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January 2016

Office 365 – Get-MoveRequestStatistics returns Mailbox ” is not currently being moved.

Hi all,

Today I faced an issue when performing a move request from our On-premise Exchange to Office 365.

The move request launched successfully but when I wanted to get the status of the migration with the command “Get-MoveRequestStatistics”, it returns me “Mailbox mailboxName is not currently being moved.”

NotBeingMoved

Launching a “Get-MoveRequest” says that the migration status is “In Progress” but impossible to get a detailed status so impossible to know if I can launch the completion of the migration.

I did some search on Google and found an article in the technet (https://support.microsoft.com/en-us/kb/2950235) talking about this issue but I have not been able to use the workaround proposed… It seems to be an issue when the mailbox is moved between databases in the cloud during the migration.

The only way I found was to  delete the move request with the command “Remove-MoveRequest” and relaunch it.

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Office 365 – Import PST

Hi Guys,

Today, I have started to use the new “PST import” process for O365. It is much quicker and reliable than using Outlook.

Here is how to use it :

  1. Install Azure tools
  2. Get credentials to connect to your Azure storage
    1. Connect to the O365 portal admin
    2. On the left click on the “IMPORT” button
    3. Click on the Key
    4. A new window called “Secure key and URL” open
    5. Select the button “Copy the key” and “Copy the secure network upload URL”
    6. These are your credentials to connect to your azure storage (never share the key).
  3. Upload your pst to Azure
    1. Launch a powershell console
    2. Go to C:\Program Files(x86)\Microsoft SDKs\Azure\Azcopy
    3. Launch the command : “.\Azcopy.exe /source:SharePathToPSTFiles /dest:SecureNetworkUploadURL/Folder/ /destkey:Key /S /V:LogFilePath\Logfile.log
  4. Upload your pst file from Azure to the mailbox or the archive
    1. Start the tool called “Azure Storage Explorer”, this tool give you a view of your azure storage
    2. Click on “Add Account”
    3. A new window open,
      1. Let “Cloud Storage Account” ticked
      2. Enter your account name which is the part between “https://” and “.blob.core.windows.net” of your destination URL. In my case, it is : “ee33215c499641ac8362756”
      3. Enter your “storage account key” which is the secure key. In my case, it is : “v9s7HzoABZPJxBZFAzeWMSrTZmra80ZERVIMfX8Xa0WTUEHw0joyHpyt+aIElBskG2UZ+N7N/4Jm4+nuJ7MRZf==”
      4. Let “Microsoft Azure Default” ticked
      5. Let the “Storage endpoints domain” set to “core.windows.net”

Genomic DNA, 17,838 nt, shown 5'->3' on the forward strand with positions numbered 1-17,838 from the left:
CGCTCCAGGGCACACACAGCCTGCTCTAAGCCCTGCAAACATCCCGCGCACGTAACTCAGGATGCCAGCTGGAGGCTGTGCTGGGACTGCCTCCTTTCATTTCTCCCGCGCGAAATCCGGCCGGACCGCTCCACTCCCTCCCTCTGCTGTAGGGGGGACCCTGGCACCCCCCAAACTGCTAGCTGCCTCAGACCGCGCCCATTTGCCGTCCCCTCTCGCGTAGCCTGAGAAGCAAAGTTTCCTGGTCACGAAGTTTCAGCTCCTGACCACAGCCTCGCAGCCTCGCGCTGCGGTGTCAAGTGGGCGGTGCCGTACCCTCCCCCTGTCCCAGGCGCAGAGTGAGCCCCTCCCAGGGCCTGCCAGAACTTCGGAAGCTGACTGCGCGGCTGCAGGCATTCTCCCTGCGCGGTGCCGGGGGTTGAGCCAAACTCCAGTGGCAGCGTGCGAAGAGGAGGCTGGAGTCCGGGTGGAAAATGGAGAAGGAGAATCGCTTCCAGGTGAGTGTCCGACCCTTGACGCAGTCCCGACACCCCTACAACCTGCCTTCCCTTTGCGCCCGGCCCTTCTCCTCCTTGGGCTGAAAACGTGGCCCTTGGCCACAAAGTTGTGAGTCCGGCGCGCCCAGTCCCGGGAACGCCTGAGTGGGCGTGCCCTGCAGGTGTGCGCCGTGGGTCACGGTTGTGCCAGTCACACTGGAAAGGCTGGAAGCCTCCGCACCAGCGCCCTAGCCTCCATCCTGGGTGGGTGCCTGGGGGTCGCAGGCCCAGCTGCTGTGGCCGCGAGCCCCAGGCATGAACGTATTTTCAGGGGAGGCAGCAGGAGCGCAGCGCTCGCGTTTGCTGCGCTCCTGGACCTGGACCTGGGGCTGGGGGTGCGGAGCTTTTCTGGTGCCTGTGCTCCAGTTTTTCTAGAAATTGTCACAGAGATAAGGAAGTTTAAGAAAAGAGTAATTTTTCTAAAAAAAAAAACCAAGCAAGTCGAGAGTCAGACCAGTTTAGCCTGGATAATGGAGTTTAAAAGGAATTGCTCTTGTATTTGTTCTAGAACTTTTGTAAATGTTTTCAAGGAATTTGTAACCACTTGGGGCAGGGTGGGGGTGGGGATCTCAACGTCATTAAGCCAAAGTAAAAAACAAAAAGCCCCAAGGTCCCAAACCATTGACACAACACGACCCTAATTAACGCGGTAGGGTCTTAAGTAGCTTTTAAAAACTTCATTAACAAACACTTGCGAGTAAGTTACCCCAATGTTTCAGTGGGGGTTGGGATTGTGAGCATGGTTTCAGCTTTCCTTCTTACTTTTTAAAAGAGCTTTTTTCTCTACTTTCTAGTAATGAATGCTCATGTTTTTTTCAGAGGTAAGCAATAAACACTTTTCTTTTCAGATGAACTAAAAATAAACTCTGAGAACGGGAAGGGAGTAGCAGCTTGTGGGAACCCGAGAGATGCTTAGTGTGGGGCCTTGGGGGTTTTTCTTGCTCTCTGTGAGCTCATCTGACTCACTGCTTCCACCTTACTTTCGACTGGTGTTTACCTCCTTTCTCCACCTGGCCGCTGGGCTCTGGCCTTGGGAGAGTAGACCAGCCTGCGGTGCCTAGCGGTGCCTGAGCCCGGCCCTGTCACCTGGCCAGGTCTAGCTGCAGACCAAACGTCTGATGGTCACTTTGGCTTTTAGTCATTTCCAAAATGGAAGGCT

6. Tick “Use HTTPS”
      7. Click on “Test Access” and if successful, click on “Save”
      8. You’re now connected to your azure storage
    4. Select the pst file you want to upload and click on “Security” on the left
    5. Go to “Shared Access signatures” tab and click on “Generate Signature”
    6. Copy what is below the “?” character and start by “sv=”. In my case, it is : “sv=2014-02-14&sr=c&sig=k5uDAdKOgPb0COzS9BWTT%2F9PjSP5c2M%2BQoXJwRVPeOQ%3D&st=2015-12-21T23%3A00%3A00Z&se=2015-12-29T23%3A00%3A00Z&sp=r” (this signature is valid for all items in this Blob)
    7. Launch a PowerShell console, connect to Exchange Online and type the following command : “New-MailboxImportRequest -Mailbox TargetMailboxIdentity -AzureBlobStorageAccountUri ‘https://SecureNetworkUploadURL/Folder/PSTFileName.pst‘ -AzureSharedAccessSignatureToken FileSignature -Name “Folder/PSTFileName.pst” -TargetRootFolder “/” -BatchName “MigrationBatchName” -BadItemLimit 50
      • If you want to upload the PST to the online archive of the user, add the parameter “-IsArchive”.
      • If you want to upload the pst into a special folder, set the parameter “TargetRootFolder” with the folder path (Like “Archive_2011”).
      • A complete example : “New-MailboxImportRequest -Mailbox nigel.smith@pontoonsolutions.com -AzureBlobStorageAccountUri ‘https://ee33215c499641ac8362756.blob.core.windows.net/ingestiondata/Nigel/NigelSmith_mailbox.pst’ -AzureSharedAccessSignatureToken “sv=2014-02-14&sr=c&sig=k5uDAdKOgPb0COzS9BWTT%2F9PjSP5c2M%2BQoXJwRVPeOQ%3D&st=2015-12-21T23%3A00%3A00Z&se=2015-12-29T23%3A00%3A00Z&sp=r” -Name “Nigel/NigelSmith_mailbox.pst” -TargetRootFolder “/” -BatchName “NigelMigration” -BadItemLimit 50″
  5. Then you can run the command “Get-MailboxImportRequest -BatchName NigelMigration | Get-MailboxImportRequestStatistics” to get the status of your batch.

If a folder with the same name exist, the process will merge and not create duplicates.

It is not as easy as it was with an on-prem Exchange but it is good that Microsoft proposed this workaround.

Enjoy 🙂

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